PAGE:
The Next Steps After Listing Your South Florida Business

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Sell Your Business the Right Way

In order to confidentially sell a business for the best price possible, the most important step one can take is to properly list the business with a professional business broker. This entails signing a listing agreement that has the agreed upon asking price with the business broker. After the listing agreement is signed, the business should be listed (confidentially) for sale by the business broker. What are the next steps for the seller once the business is listed for sale? Let’s explore!

Seller Should Focus on Running Their Business

  • By far and away, the most important job of the seller during the listing process is to focus on running their business.
  • It is the job of the professional business broker to procure the buyer, to qualify all potential buyers, and handle all aspects of the advertising process including dialogue with potential buyers.
  • If the business advertisements (including the asking price) need revision, it is the broker’s job to accomplish these tasks with the consent of the seller.
  • The seller’s time and energy should be focused toward successfully increasing the sales and profits of their business.
  • It is critical that the responsibilities of handling the sales process be delegated to the business broker.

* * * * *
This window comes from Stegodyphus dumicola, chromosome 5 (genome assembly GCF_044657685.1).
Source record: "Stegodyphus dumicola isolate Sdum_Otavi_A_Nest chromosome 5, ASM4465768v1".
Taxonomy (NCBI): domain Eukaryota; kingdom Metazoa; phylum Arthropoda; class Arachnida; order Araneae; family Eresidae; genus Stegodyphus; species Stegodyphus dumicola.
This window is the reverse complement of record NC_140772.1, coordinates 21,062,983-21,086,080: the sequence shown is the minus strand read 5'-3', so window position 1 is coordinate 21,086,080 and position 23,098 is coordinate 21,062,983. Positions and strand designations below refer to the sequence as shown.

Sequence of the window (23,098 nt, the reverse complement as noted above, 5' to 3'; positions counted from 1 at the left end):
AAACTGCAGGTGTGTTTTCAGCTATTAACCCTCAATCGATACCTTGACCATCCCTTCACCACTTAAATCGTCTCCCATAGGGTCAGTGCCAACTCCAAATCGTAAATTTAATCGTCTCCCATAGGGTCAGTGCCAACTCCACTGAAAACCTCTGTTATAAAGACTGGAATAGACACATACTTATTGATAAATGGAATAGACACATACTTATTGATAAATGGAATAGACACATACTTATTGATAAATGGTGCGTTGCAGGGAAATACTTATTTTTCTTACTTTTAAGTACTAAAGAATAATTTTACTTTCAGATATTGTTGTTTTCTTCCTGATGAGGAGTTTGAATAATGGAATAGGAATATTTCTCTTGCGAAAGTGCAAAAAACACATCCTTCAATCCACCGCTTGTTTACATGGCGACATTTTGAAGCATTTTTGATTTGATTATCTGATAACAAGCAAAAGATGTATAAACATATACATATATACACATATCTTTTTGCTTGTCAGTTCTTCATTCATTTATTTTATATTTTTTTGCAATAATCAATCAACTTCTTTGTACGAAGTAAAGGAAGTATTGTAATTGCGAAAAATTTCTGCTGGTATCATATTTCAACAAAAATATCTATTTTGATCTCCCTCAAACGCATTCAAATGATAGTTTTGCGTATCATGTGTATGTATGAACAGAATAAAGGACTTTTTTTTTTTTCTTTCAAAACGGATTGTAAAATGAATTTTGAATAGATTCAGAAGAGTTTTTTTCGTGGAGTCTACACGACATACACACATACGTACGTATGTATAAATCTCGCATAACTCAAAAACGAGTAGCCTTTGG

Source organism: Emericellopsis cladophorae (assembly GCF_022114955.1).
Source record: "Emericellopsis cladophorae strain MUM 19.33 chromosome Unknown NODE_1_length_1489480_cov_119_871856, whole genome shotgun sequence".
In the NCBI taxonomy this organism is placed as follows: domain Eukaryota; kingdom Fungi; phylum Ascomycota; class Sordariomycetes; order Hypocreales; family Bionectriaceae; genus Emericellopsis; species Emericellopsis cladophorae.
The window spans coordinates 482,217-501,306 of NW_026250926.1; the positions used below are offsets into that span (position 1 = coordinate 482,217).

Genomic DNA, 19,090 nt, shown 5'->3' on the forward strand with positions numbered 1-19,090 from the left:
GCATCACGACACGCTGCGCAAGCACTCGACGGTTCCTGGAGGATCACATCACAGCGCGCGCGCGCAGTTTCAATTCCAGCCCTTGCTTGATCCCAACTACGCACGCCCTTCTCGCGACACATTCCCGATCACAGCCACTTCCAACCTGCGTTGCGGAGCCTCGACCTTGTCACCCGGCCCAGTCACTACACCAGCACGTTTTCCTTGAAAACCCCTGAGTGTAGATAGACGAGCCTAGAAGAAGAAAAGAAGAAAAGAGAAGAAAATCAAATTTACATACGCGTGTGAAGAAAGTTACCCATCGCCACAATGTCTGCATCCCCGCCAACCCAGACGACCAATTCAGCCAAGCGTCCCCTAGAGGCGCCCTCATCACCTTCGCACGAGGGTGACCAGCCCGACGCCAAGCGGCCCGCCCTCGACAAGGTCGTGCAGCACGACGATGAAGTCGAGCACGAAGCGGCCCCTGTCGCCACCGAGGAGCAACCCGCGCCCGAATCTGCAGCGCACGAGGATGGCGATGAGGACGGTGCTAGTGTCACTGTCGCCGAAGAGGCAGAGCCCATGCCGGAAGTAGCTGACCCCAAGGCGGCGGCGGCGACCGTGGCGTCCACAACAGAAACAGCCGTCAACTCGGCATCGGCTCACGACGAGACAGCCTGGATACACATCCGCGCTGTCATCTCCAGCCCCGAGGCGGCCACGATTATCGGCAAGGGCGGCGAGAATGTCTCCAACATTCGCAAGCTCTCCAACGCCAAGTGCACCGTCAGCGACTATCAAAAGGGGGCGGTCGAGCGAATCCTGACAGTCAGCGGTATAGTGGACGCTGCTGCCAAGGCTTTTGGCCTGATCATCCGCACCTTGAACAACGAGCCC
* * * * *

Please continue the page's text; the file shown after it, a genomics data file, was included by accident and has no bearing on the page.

• Any South Florida business broker should know that they must proactively take on these responsibilities so that the business itself does not suffer by the seller’s inattention.

Performance of Business Critical to Sale

One of the most important questions that a buyer will have about a business for sale is the current trend of the sales and profits. While past performance is critical, most buyers will want ‘real-time’ information including the most up to date financials as possible. It is thus imperative that during the sales process, the business is doing as well as possible. If sales are tracking poorly, margins are suffering, or there is a loss of a major customer, then that will reflect poorly on the business in the eyes of the buyer. The potential buyer will be less likely to make an offer. Clearly, if the seller’s goal is to get the best possible purchase price for their business, then their attention needs to be on running the business successfully throughout the entire sales process.

Communicating and Meeting Potential Buyers

While the seller’s focus should always be on successfully running their business, there will be a time during the sales process when the seller will need to meet and speak with potential buyers. Any in-person meeting should take place confidentially (without employees overhearing the conversation) and in the presence of the broker. All meetings should be planned well in advance with sufficient notice to the seller so that their business is not interrupted in any way. Further, the broker must properly qualify the buyer before the meeting is allowed to take place. No seller should meet with a buyer who is not financially capable of buying the business.

Example of Meeting Potential Buyer

  • Alan has his healthcare staffing business listed for sale with Bob the business broker.